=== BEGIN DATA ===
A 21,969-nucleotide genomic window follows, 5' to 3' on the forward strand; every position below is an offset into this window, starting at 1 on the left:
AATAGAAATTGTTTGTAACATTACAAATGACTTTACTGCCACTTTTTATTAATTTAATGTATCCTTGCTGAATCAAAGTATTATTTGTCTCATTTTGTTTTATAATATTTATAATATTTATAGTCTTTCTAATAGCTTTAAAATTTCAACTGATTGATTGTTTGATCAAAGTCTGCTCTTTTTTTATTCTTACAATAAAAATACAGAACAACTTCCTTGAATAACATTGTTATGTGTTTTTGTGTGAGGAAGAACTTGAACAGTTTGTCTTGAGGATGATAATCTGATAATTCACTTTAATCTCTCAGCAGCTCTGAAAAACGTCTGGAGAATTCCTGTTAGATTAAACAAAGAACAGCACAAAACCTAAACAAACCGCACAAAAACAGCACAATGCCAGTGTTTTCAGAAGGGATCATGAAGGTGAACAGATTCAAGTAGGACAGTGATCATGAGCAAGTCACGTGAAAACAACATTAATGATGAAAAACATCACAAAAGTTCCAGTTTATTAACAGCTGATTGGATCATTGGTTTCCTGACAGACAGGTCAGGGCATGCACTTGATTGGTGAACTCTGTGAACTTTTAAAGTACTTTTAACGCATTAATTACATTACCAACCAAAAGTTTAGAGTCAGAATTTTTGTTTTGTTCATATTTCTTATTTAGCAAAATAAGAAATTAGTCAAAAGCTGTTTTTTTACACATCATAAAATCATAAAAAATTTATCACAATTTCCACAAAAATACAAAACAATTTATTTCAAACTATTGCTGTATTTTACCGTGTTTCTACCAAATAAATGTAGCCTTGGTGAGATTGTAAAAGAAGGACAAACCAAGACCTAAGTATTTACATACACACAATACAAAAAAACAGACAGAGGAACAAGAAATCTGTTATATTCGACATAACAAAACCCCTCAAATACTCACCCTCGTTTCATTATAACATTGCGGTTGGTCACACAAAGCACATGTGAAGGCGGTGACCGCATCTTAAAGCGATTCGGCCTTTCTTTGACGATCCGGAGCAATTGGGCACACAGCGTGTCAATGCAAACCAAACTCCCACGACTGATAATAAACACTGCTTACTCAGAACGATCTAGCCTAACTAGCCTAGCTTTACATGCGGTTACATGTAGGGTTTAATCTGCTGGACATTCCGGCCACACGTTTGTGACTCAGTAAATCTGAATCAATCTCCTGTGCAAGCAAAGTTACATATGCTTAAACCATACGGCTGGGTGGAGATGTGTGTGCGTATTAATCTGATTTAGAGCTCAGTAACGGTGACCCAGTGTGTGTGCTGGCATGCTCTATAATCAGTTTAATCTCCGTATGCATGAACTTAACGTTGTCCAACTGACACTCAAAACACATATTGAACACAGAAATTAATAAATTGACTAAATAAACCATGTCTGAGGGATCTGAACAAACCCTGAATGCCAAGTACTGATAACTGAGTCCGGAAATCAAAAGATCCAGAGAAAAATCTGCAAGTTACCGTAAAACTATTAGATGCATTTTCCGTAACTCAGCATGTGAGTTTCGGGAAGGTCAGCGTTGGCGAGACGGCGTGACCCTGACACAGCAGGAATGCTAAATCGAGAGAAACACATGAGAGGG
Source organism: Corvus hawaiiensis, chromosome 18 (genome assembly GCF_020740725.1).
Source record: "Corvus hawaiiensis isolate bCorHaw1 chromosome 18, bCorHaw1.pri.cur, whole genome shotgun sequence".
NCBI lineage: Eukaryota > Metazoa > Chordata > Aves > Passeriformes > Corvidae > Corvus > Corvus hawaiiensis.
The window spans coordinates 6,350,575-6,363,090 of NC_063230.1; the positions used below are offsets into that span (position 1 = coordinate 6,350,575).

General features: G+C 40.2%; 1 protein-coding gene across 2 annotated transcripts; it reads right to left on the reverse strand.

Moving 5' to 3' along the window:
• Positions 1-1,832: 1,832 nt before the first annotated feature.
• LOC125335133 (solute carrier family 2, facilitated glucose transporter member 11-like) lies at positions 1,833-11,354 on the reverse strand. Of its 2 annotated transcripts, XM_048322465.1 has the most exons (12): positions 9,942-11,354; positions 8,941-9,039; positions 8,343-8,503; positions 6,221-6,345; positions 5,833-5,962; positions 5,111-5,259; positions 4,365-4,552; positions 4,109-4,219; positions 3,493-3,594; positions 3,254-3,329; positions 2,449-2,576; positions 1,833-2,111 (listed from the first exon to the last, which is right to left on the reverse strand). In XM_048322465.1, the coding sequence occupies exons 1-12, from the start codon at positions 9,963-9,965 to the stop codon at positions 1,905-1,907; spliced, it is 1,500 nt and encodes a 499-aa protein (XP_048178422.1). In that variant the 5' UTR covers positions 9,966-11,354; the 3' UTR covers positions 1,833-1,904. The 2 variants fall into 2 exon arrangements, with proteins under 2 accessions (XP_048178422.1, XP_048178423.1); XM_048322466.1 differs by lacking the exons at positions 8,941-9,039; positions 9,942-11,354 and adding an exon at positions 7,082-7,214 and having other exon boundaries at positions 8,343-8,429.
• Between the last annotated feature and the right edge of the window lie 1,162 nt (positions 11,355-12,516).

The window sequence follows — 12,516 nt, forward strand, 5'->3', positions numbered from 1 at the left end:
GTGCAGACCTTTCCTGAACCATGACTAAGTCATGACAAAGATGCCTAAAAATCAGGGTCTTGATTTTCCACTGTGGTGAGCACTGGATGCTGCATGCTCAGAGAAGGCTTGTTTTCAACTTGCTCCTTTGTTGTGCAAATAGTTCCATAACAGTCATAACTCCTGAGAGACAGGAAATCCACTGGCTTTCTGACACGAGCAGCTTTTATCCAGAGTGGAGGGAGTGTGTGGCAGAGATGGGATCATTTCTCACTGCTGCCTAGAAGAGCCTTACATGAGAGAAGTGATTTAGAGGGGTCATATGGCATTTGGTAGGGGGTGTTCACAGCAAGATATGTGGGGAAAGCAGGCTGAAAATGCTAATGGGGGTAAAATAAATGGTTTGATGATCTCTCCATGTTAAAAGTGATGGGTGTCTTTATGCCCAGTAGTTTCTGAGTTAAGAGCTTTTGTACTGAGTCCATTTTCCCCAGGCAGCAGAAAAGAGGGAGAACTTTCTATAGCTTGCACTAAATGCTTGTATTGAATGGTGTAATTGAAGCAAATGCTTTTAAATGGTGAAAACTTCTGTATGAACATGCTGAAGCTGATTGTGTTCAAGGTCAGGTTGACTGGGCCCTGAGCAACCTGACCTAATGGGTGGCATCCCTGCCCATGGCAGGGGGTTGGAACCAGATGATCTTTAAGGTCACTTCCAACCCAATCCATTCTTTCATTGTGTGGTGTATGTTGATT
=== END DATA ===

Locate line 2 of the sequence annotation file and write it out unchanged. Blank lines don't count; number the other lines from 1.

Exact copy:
AATAGAAATTGTTTGTAACATTACAAATGACTTTACTGCCACTTTTTATTAATTTAATGTATCCTTGCTGAATCAAAGTATTATTTGTCTCATTTTGTTTTATAATATTTATAATATTTATAGTCTTTCTAATAGCTTTAAAATTTCAACTGATTGATTGTTTGATCAAAGTCTGCTCTTTTTTTATTCTTACAATAAAAATACAGAACAACTTCCTTGAATAACATTGTTATGTGTTTTTGTGTGAGGAAGAACTTGAACAGTTTGTCTTGAGGATGATAATCTGATAATTCACTTTAATCTCTCAGCAGCTCTGAAAAACGTCTGGAGAATTCCTGTTAGATTAAACAAAGAACAGCACAAAACCTAAACAAACCGCACAAAAACAGCACAATGCCAGTGTTTTCAGAAGGGATCATGAAGGTGAACAGATTCAAGTAGGACAGTGATCATGAGCAAGTCACGTGAAAACAACATTAATGATGAAAAACATCACAAAAGTTCCAGTTTATTAACAGCTGATTGGATCATTGGTTTCCTGACAGACAGGTCAGGGCATGCACTTGATTGGTGAACTCTGTGAACTTTTAAAGTACTTTTAACGCATTAATTACATTACCAACCAAAAGTTTAGAGTCAGAATTTTTGTTTTGTTCATATTTCTTATTTAGCAAAATAAGAAATTAGTCAAAAGCTGTTTTTTTACACATCATAAAATCATAAAAAATTTATCACAATTTCCACAAAAATACAAAACAATTTATTTCAAACTATTGCTGTATTTTACCGTGTTTCTACCAAATAAATGTAGCCTTGGTGAGATTGTAAAAGAAGGACAAACCAAGACCTAAGTATTTACATACACACAATACAAAAAAACAGACAGAGGAACAAGAAATCTGTTATATTCGACATAACAAAACCCCTCAAATACTCACCCTCGTTTCATTATAACATTGCGGTTGGTCACACAAAGCACATGTGAAGGCGGTGACCGCATCTTAAAGCGATTCGGCCTTTCTTTGACGATCCGGAGCAATTGGGCACACAGCGTGTCAATGCAAACCAAACTCCCACGACTGATAATAAACACTGCTTACTCAGAACGATCTAGCCTAACTAGCCTAGCTTTACATGCGGTTACATGTAGGGTTTAATCTGCTGGACATTCCGGCCACACGTTTGTGACTCAGTAAATCTGAATCAATCTCCTGTGCAAGCAAAGTTACATATGCTTAAACCATACGGCTGGGTGGAGATGTGTGTGCGTATTAATCTGATTTAGAGCTCAGTAACGGTGACCCAGTGTGTGTGCTGGCATGCTCTATAATCAGTTTAATCTCCGTATGCATGAACTTAACGTTGTCCAACTGACACTCAAAACACATATTGAACACAGAAATTAATAAATTGACTAAATAAACCATGTCTGAGGGATCTGAACAAACCCTGAATGCCAAGTACTGATAACTGAGTCCGGAAATCAAAAGATCCAGAGAAAAATCTGCAAGTTACCGTAAAACTATTAGATGCATTTTCCGTAACTCAGCATGTGAGTTTCGGGAAGGTCAGCGTTGGCGAGACGGCGTGACCCTGACACAGCAGGAATGCTAAATCGAGAGAAACACATGAGAGGG